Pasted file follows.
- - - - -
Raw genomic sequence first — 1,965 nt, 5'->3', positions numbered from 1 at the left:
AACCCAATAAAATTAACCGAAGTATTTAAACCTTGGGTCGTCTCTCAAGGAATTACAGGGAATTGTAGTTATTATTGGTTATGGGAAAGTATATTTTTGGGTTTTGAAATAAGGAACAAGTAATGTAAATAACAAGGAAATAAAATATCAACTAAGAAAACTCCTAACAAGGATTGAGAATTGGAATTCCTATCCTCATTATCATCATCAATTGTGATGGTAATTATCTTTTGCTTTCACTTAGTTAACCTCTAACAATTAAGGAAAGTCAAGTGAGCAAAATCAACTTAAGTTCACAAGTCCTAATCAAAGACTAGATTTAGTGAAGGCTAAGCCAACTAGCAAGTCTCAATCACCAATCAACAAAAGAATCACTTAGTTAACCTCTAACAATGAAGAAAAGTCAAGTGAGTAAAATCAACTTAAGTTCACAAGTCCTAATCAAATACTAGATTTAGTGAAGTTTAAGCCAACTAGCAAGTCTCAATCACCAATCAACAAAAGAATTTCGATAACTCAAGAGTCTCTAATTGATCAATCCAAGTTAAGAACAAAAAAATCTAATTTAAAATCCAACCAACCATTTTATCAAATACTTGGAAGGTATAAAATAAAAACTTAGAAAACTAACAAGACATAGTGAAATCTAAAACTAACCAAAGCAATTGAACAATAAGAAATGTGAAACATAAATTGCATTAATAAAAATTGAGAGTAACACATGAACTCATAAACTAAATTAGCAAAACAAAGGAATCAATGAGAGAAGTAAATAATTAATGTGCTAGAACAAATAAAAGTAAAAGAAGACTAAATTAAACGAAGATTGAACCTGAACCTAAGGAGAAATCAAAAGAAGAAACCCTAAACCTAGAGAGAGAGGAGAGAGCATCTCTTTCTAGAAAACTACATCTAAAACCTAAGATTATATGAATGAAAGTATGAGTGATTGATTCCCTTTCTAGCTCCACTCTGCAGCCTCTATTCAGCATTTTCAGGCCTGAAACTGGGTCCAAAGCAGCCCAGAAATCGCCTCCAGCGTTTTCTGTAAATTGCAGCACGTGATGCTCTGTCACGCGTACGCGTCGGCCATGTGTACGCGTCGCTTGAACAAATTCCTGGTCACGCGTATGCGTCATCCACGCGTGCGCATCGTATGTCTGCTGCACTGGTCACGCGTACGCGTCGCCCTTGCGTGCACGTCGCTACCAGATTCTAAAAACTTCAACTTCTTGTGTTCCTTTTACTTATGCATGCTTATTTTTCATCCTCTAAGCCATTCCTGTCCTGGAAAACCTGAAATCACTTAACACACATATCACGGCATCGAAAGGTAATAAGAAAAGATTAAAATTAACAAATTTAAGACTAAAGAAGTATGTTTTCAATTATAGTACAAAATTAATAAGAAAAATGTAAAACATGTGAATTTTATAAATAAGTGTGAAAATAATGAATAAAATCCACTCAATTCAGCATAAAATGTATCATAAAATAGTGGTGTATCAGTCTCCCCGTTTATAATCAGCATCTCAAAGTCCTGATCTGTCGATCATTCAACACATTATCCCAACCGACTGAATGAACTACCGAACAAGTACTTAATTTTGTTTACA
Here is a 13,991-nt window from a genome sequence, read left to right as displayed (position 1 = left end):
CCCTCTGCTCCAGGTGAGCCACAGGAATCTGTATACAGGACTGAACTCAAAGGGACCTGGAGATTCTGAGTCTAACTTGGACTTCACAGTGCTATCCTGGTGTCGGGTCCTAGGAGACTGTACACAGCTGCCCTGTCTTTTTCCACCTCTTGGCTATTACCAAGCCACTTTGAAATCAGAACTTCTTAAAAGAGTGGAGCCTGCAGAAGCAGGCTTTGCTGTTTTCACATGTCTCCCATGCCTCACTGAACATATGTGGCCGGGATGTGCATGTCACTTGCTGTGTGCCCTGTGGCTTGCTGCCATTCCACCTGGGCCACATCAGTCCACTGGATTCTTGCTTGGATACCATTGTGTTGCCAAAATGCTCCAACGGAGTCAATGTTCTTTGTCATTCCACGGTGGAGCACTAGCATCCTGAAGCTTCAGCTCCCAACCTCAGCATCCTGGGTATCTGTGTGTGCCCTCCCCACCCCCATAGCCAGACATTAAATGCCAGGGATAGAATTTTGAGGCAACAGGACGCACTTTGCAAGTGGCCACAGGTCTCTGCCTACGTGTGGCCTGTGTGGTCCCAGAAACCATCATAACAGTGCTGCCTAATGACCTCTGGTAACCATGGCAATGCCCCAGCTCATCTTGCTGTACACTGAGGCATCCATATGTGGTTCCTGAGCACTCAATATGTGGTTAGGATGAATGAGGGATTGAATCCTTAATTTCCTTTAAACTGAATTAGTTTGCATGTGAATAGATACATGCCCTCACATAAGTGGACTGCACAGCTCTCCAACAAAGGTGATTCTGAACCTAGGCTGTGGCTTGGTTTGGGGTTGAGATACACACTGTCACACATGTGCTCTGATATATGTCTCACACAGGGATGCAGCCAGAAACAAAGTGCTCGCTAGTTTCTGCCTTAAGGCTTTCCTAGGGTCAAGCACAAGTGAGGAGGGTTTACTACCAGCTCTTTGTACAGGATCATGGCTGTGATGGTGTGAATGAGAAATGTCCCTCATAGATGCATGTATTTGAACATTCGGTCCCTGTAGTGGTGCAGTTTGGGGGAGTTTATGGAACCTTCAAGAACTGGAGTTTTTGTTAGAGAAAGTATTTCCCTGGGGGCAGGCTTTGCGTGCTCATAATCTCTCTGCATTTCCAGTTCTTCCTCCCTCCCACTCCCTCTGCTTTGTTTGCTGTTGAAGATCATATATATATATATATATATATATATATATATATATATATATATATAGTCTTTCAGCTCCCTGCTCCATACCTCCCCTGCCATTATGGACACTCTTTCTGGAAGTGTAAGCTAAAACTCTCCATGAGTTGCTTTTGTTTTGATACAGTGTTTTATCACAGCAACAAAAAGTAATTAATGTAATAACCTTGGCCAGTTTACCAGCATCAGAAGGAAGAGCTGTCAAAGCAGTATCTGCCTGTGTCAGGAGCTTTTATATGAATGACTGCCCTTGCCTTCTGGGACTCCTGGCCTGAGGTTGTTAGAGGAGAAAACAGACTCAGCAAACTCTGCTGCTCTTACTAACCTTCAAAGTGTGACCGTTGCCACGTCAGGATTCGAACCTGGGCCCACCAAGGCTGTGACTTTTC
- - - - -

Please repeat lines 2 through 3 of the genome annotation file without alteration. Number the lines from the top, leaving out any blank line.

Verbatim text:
AACCCAATAAAATTAACCGAAGTATTTAAACCTTGGGTCGTCTCTCAAGGAATTACAGGGAATTGTAGTTATTATTGGTTATGGGAAAGTATATTTTTGGGTTTTGAAATAAGGAACAAGTAATGTAAATAACAAGGAAATAAAATATCAACTAAGAAAACTCCTAACAAGGATTGAGAATTGGAATTCCTATCCTCATTATCATCATCAATTGTGATGGTAATTATCTTTTGCTTTCACTTAGTTAACCTCTAACAATTAAGGAAAGTCAAGTGAGCAAAATCAACTTAAGTTCACAAGTCCTAATCAAAGACTAGATTTAGTGAAGGCTAAGCCAACTAGCAAGTCTCAATCACCAATCAACAAAAGAATCACTTAGTTAACCTCTAACAATGAAGAAAAGTCAAGTGAGTAAAATCAACTTAAGTTCACAAGTCCTAATCAAATACTAGATTTAGTGAAGTTTAAGCCAACTAGCAAGTCTCAATCACCAATCAACAAAAGAATTTCGATAACTCAAGAGTCTCTAATTGATCAATCCAAGTTAAGAACAAAAAAATCTAATTTAAAATCCAACCAACCATTTTATCAAATACTTGGAAGGTATAAAATAAAAACTTAGAAAACTAACAAGACATAGTGAAATCTAAAACTAACCAAAGCAATTGAACAATAAGAAATGTGAAACATAAATTGCATTAATAAAAATTGAGAGTAACACATGAACTCATAAACTAAATTAGCAAAACAAAGGAATCAATGAGAGAAGTAAATAATTAATGTGCTAGAACAAATAAAAGTAAAAGAAGACTAAATTAAACGAAGATTGAACCTGAACCTAAGGAGAAATCAAAAGAAGAAACCCTAAACCTAGAGAGAGAGGAGAGAGCATCTCTTTCTAGAAAACTACATCTAAAACCTAAGATTATATGAATGAAAGTATGAGTGATTGATTCCCTTTCTAGCTCCACTCTGCAGCCTCTATTCAGCATTTTCAGGCCTGAAACTGGGTCCAAAGCAGCCCAGAAATCGCCTCCAGCGTTTTCTGTAAATTGCAGCACGTGATGCTCTGTCACGCGTACGCGTCGGCCATGTGTACGCGTCGCTTGAACAAATTCCTGGTCACGCGTATGCGTCATCCACGCGTGCGCATCGTATGTCTGCTGCACTGGTCACGCGTACGCGTCGCCCTTGCGTGCACGTCGCTACCAGATTCTAAAAACTTCAACTTCTTGTGTTCCTTTTACTTATGCATGCTTATTTTTCATCCTCTAAGCCATTCCTGTCCTGGAAAACCTGAAATCACTTAACACACATATCACGGCATCGAAAGGTAATAAGAAAAGATTAAAATTAACAAATTTAAGACTAAAGAAGTATGTTTTCAATTATAGTACAAAATTAATAAGAAAAATGTAAAACATGTGAATTTTATAAATAAGTGTGAAAATAATGAATAAAATCCACTCAATTCAGCATAAAATGTATCATAAAATAGTGGTGTATCAGTCTCCCCGTTTATAATCAGCATCTCAAAGTCCTGATCTGTCGATCATTCAACACATTATCCCAACCGACTGAATGAACTACCGAACAAGTACTTAATTTTGTTTACA
Here is a 13,991-nt window from a genome sequence, read left to right as displayed (position 1 = left end):